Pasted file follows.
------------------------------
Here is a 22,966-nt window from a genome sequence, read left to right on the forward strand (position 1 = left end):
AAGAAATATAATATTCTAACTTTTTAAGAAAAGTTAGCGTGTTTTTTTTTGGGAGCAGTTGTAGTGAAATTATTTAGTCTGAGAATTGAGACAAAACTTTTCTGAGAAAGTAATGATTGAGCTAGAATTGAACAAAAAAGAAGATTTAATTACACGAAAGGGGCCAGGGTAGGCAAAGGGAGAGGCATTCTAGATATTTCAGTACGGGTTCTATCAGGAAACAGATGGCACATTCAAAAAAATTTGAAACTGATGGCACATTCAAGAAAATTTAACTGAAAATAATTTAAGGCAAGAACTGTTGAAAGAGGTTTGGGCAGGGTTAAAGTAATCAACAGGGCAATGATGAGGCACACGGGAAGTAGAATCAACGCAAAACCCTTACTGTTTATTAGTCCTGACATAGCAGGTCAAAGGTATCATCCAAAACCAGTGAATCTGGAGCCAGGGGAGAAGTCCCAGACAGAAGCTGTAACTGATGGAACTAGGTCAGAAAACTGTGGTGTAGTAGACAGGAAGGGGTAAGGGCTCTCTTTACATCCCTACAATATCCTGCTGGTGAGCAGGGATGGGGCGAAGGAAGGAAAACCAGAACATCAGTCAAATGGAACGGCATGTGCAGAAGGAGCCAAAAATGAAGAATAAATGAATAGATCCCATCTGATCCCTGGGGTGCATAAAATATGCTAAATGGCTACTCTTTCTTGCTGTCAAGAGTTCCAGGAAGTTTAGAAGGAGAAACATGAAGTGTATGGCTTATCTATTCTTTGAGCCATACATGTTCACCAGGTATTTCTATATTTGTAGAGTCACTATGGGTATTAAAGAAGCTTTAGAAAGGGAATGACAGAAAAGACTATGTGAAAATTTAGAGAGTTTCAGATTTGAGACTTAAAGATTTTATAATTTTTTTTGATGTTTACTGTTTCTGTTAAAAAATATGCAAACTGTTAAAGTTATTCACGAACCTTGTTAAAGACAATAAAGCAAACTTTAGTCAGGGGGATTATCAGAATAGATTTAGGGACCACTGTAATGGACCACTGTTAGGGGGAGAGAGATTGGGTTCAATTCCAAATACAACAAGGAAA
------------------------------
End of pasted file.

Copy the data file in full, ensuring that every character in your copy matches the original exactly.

Here is a 22,966-nt window from a genome sequence, read left to right on the forward strand (position 1 = left end):
AAGAAATATAATATTCTAACTTTTTAAGAAAAGTTAGCGTGTTTTTTTTTGGGAGCAGTTGTAGTGAAATTATTTAGTCTGAGAATTGAGACAAAACTTTTCTGAGAAAGTAATGATTGAGCTAGAATTGAACAAAAAAGAAGATTTAATTACACGAAAGGGGCCAGGGTAGGCAAAGGGAGAGGCATTCTAGATATTTCAGTACGGGTTCTATCAGGAAACAGATGGCACATTCAAAAAAATTTGAAACTGATGGCACATTCAAGAAAATTTAACTGAAAATAATTTAAGGCAAGAACTGTTGAAAGAGGTTTGGGCAGGGTTAAAGTAATCAACAGGGCAATGATGAGGCACACGGGAAGTAGAATCAACGCAAAACCCTTACTGTTTATTAGTCCTGACATAGCAGGTCAAAGGTATCATCCAAAACCAGTGAATCTGGAGCCAGGGGAGAAGTCCCAGACAGAAGCTGTAACTGATGGAACTAGGTCAGAAAACTGTGGTGTAGTAGACAGGAAGGGGTAAGGGCTCTCTTTACATCCCTACAATATCCTGCTGGTGAGCAGGGATGGGGCGAAGGAAGGAAAACCAGAACATCAGTCAAATGGAACGGCATGTGCAGAAGGAGCCAAAAATGAAGAATAAATGAATAGATCCCATCTGATCCCTGGGGTGCATAAAATATGCTAAATGGCTACTCTTTCTTGCTGTCAAGAGTTCCAGGAAGTTTAGAAGGAGAAACATGAAGTGTATGGCTTATCTATTCTTTGAGCCATACATGTTCACCAGGTATTTCTATATTTGTAGAGTCACTATGGGTATTAAAGAAGCTTTAGAAAGGGAATGACAGAAAAGACTATGTGAAAATTTAGAGAGTTTCAGATTTGAGACTTAAAGATTTTATAATTTTTTTTGATGTTTACTGTTTCTGTTAAAAAATATGCAAACTGTTAAAGTTATTCACGAACCTTGTTAAAGACAATAAAGCAAACTTTAGTCAGGGGGATTATCAGAATAGATTTAGGGACCACTGTAATGGACCACTGTTAGGGGGAGAGAGATTGGGTTCAATTCCAAATACAACAAGGAAA